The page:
The key evidence for the use of this protocol comes from the ECOG 1484,r SWOG 0014r and GELArr trials.
Most of the studies investigating the role of consolidative radiotherapy were performed in comparison to CHOP-based chemotherapy, and predate the use of rituximab. The evidence for the role of radiotherapy was equivocal with one study demonstrating an improvement in local control and progression free survivalr for combined modality treatment (3 x R-CHOP followed by 30-40Gy involved field radiotherapy) when compared to chemotherapy alone.
A recent retrospective matched-pair analysis study from the MD Anderson Cancer Center provides new data regarding the efficacy of RT following R-CHOP for stage I and II patients with DLBCL. It showed significant improvement in OS and PFS in patients receiving consolidation RT after R-CHOP. The 5-year OS and PFS with consolidative RT were 92% and 82% respectively, while without RT, the OS and PFS were 73% and 68%. In this study, none of the patients experienced treatment failure in the RT field.r
In contrast, the GELA studies in elderly patients are frequently quoted as a reason not to give IFRT as it did not affect event-free survival.rr However, relapses occurred in irradiated sites alone at rates of 23% and 21% (LNH 93-1 and 93-4, respectively). The IFRT inferior results compared with other studies raise the question of QA, delays and actual administration of the RT affecting the results.
More intensive chemotherapy with ACVBP also appeared to be superior to 3xCHOP with involved field radiotherapy. However, this was at the cost of significantly higher rates of toxicity with only 80% of patients in the chemotherapy group completing all treatment, as compared to 98% of the combined modality group.r
Other studies looked at efficacy and dose:
The SWOG 0014rphase II study delivering R-CHOP plus involved-field radiotherapy, demonstrated a 2 year PFS of 93% and OS of 96%. In a UK RCT comparing 30Gy in 15 fractions with 40-45Gy in 20-23 fractions, there was no significant difference in the rate of within-radiation field progression for aggressive lymphoma overall (˜80% DLBCL) (HR =0.98, 95% CI=0.68-1.4, p=0.89), with a trend towards lower toxicity in the low dose arm. Hence R-CHOP followed by 30Gy in 15 fractions has become an accepted standard regimen for aggressive NHL.r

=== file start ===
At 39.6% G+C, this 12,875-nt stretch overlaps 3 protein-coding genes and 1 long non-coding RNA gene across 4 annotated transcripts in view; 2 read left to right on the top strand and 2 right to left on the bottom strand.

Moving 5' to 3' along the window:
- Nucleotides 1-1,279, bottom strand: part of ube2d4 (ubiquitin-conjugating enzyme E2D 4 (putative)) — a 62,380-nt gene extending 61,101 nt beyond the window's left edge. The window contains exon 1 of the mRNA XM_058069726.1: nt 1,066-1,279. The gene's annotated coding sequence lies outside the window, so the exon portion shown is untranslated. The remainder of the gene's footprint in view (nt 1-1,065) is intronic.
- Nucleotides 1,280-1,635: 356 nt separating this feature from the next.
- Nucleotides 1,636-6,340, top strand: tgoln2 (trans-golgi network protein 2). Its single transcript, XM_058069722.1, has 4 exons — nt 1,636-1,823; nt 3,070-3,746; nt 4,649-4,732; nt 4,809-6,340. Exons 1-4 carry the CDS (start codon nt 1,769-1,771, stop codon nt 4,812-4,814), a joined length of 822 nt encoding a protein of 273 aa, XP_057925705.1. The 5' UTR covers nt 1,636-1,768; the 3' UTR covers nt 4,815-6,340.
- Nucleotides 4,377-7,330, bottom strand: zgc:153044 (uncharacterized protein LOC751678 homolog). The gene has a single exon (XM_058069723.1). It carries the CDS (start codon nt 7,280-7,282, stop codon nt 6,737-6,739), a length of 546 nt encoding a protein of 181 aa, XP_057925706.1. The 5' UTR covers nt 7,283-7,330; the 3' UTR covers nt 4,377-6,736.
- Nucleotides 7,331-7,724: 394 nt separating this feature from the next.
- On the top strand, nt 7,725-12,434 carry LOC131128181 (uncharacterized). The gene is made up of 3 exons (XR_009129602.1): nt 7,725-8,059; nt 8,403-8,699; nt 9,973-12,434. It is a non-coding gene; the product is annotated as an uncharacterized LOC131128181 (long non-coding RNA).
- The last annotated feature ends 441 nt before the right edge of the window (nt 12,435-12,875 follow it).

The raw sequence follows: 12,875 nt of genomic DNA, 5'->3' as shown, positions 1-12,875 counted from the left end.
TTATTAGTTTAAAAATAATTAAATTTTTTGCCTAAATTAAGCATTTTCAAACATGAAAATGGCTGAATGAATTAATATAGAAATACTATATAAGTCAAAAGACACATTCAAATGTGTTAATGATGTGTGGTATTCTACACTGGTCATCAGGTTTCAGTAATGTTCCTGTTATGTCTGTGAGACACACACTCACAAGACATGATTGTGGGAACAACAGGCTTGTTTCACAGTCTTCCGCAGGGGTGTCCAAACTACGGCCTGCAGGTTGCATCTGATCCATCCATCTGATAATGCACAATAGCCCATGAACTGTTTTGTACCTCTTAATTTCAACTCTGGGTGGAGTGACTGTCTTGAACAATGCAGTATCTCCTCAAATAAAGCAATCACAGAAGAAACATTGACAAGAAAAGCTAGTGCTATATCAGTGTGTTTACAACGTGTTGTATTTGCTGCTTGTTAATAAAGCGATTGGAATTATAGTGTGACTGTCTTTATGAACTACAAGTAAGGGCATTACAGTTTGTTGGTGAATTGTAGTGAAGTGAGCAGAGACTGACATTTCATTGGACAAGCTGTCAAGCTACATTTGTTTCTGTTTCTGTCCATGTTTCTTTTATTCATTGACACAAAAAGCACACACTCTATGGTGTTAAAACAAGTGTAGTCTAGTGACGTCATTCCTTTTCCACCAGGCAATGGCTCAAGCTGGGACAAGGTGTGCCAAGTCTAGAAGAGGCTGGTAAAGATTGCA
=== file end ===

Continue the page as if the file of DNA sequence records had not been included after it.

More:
Held et al. reported an analysis of two prospectively treated cohorts from the RICOVER-60 trial which provided strong support for adding RT (36Gy) to sites of bulky disease (>/=7.5cm) for elderly patients (61-80 years old) with aggressive B-cell lymphoma. These patients had received from 6-8 cycles of CHOP-14 with or without rituximab, using 2x2 factorial design, with R-CHOP-14 x 6 proving to be the superior arm. However, the authors acknowledge that a prospective study is needed to ascertain whether all subjects would benefit from RT for bulky disease or whether it could be omitted in cases of PET negativity after immunochemotherapy.r
Figure 1. (A) Progression-free and (B) overall survival of 60 eligible patients enrolled in a Southwest Oncology Group (SWOG) trial of three cycles of R-CHOP followed by 30-40 involved-field radiation therapy.
© 2008 American Society of Clinical Oncologyr